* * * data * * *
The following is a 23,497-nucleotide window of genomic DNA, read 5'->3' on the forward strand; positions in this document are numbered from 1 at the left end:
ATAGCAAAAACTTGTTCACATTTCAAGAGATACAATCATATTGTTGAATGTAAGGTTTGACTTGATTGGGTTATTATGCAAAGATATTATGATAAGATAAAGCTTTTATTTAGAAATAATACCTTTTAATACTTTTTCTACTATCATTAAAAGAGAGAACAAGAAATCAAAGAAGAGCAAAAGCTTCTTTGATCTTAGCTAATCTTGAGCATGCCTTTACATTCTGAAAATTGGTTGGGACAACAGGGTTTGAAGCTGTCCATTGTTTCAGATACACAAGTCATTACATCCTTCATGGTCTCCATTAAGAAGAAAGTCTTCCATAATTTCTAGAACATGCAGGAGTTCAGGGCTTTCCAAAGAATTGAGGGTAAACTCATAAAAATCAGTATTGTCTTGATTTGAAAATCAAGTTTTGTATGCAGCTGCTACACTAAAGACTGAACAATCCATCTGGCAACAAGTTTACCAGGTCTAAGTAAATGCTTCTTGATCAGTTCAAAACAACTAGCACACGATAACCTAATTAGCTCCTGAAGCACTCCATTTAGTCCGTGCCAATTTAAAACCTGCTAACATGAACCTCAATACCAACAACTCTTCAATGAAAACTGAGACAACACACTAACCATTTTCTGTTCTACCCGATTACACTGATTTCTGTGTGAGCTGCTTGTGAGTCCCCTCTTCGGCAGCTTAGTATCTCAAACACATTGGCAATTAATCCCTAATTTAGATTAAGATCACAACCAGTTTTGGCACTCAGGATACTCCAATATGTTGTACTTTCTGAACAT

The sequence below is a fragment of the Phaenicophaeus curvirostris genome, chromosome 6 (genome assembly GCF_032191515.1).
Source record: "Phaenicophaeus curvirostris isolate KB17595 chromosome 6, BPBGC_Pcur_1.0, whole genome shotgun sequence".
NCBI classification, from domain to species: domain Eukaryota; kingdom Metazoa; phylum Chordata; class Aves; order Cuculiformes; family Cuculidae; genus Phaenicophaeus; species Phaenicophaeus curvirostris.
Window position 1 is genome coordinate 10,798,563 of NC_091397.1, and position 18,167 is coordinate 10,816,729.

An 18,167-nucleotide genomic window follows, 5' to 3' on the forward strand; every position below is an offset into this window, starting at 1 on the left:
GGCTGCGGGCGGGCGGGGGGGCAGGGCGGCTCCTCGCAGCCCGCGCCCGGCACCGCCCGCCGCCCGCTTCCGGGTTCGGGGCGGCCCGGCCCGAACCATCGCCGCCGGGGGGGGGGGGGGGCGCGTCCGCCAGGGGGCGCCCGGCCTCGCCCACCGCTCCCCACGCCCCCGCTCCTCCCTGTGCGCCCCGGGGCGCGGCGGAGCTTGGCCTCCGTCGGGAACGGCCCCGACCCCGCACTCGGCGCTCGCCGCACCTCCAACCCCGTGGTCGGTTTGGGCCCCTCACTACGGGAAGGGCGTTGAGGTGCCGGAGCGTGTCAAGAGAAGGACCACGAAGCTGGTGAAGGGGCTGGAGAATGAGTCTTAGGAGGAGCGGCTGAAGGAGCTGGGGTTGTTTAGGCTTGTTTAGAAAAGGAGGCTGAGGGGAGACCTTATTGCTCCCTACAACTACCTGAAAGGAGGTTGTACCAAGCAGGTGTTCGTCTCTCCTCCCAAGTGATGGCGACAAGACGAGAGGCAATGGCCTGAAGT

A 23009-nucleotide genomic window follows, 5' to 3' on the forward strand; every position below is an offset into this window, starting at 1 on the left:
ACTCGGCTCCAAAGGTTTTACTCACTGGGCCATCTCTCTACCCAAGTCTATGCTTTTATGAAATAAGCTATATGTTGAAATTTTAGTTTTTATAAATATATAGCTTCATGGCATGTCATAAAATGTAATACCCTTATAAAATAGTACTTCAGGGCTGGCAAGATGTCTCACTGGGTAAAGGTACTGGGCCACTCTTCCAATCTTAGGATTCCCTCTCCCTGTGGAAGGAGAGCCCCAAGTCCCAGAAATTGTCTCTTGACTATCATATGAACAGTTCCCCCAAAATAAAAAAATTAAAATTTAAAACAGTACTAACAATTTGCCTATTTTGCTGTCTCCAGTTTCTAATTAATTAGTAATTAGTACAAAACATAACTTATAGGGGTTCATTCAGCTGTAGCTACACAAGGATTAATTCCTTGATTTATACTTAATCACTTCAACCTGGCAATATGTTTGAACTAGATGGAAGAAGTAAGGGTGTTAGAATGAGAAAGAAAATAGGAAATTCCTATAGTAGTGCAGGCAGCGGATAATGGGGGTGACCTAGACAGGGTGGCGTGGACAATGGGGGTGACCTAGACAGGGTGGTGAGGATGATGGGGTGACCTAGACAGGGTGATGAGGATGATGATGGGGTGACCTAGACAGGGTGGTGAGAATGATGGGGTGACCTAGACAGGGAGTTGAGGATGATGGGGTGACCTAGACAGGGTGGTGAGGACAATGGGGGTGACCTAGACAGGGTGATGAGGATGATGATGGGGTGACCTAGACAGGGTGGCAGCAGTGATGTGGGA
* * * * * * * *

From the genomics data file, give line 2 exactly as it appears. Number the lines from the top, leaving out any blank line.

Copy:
ATAGCAAAAACTTGTTCACATTTCAAGAGATACAATCATATTGTTGAATGTAAGGTTTGACTTGATTGGGTTATTATGCAAAGATATTATGATAAGATAAAGCTTTTATTTAGAAATAATACCTTTTAATACTTTTTCTACTATCATTAAAAGAGAGAACAAGAAATCAAAGAAGAGCAAAAGCTTCTTTGATCTTAGCTAATCTTGAGCATGCCTTTACATTCTGAAAATTGGTTGGGACAACAGGGTTTGAAGCTGTCCATTGTTTCAGATACACAAGTCATTACATCCTTCATGGTCTCCATTAAGAAGAAAGTCTTCCATAATTTCTAGAACATGCAGGAGTTCAGGGCTTTCCAAAGAATTGAGGGTAAACTCATAAAAATCAGTATTGTCTTGATTTGAAAATCAAGTTTTGTATGCAGCTGCTACACTAAAGACTGAACAATCCATCTGGCAACAAGTTTACCAGGTCTAAGTAAATGCTTCTTGATCAGTTCAAAACAACTAGCACACGATAACCTAATTAGCTCCTGAAGCACTCCATTTAGTCCGTGCCAATTTAAAACCTGCTAACATGAACCTCAATACCAACAACTCTTCAATGAAAACTGAGACAACACACTAACCATTTTCTGTTCTACCCGATTACACTGATTTCTGTGTGAGCTGCTTGTGAGTCCCCTCTTCGGCAGCTTAGTATCTCAAACACATTGGCAATTAATCCCTAATTTAGATTAAGATCACAACCAGTTTTGGCACTCAGGATACTCCAATATGTTGTACTTTCTGAACAT